US 7th Fleet, USNH Yokosuka Strengthen International Relationships
U.S. 7th Fleet and U.S. Naval Hospital (USNH) Yokosuka kicked off its Operational Medical Symposium at the Admiral Arleigh A. Burke Officer’s Club aboard Fleet Activities Yokosuka Jan. 28.
Military officials from several nations attend the two-day symposium including representatives from Japan, Vietnam, Thailand, Singapore, Australia as well as the U.S.
The conference provided a venue that allowed U.S. military medical professionals and their partner nation counterparts an opportunity to strengthen bonds between the countries through an open exchange of knowledge.
“It is really important to establish what kind of medical capabilities each country has,” said Command Surgeon, U.S. Pacific Command, Rear Adm. Raquel Bono. “It helps us understand what everyone could bring to the table in the event we needed to work together to respond to a natural disaster or provide humanitarian assistance,” she said.
“We never know in a mass casualty situation who is going to be the most impacted,” said USNH Yokosuka Commanding Officer Capt. Mark Turner. “It may be our base which is most impacted so we would need support from the local Japanese community. This symposium allowed us to build ties, so we can help each other during a disaster,” he said.
Strengthening relationships was just one of the objectives of the symposium. It also created the opportunity for members of the six nations to learn from one and other through a series of lectures.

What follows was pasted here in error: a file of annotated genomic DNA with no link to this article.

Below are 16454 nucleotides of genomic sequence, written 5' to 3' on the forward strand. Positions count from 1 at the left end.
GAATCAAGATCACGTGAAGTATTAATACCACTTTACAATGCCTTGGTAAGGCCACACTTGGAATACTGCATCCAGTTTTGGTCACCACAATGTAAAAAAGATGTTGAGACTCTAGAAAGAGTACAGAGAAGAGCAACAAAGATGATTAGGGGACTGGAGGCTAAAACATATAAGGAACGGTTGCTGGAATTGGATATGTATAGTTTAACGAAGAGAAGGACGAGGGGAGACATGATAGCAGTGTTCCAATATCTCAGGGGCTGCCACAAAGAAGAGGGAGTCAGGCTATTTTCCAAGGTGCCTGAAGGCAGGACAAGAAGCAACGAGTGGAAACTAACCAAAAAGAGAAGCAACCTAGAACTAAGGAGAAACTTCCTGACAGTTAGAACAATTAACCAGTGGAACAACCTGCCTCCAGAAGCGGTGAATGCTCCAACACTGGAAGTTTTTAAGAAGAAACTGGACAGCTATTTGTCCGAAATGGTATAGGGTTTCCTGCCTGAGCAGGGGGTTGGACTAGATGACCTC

Guest speakers covered a variety of topics ranging from the opportunities and challenges of being a shipboard dentist to trauma surgery experiences in Afghanistan.
“I was very interested in the trauma care [in Afghanistan] presentation,” said Vice President of Japan Self Defense Force Central Hospital Vice Adm. Yozo Uriuda. “Fortunately we have not fought a war in a long time, so we don’t have much experience in this type of medical treatment, so this presentation was very helpful,” he said.
The symposium played a vital role in keeping the lanes of communication open between countries which many guest would like to see continue in the future.
“I would strongly advocate for this kind of event to continue on a regular basis,” said Bono. “I think the basis of our cooperation is not only understanding at what each country has the capability to do but also being able to say that you know somebody. The greatest benefit of this event is we now have a small network that can grow. We can now put a face to a name which makes it easier to pick up the phone and ask for assistance if the need arises,” she said.
USNH Yokosuka is the largest U.S. military treatment facility on mainland Japan caring for approximately 43,000 eligible beneficiaries.
Naval Today Staff, January 30, 2013; Image: US Navy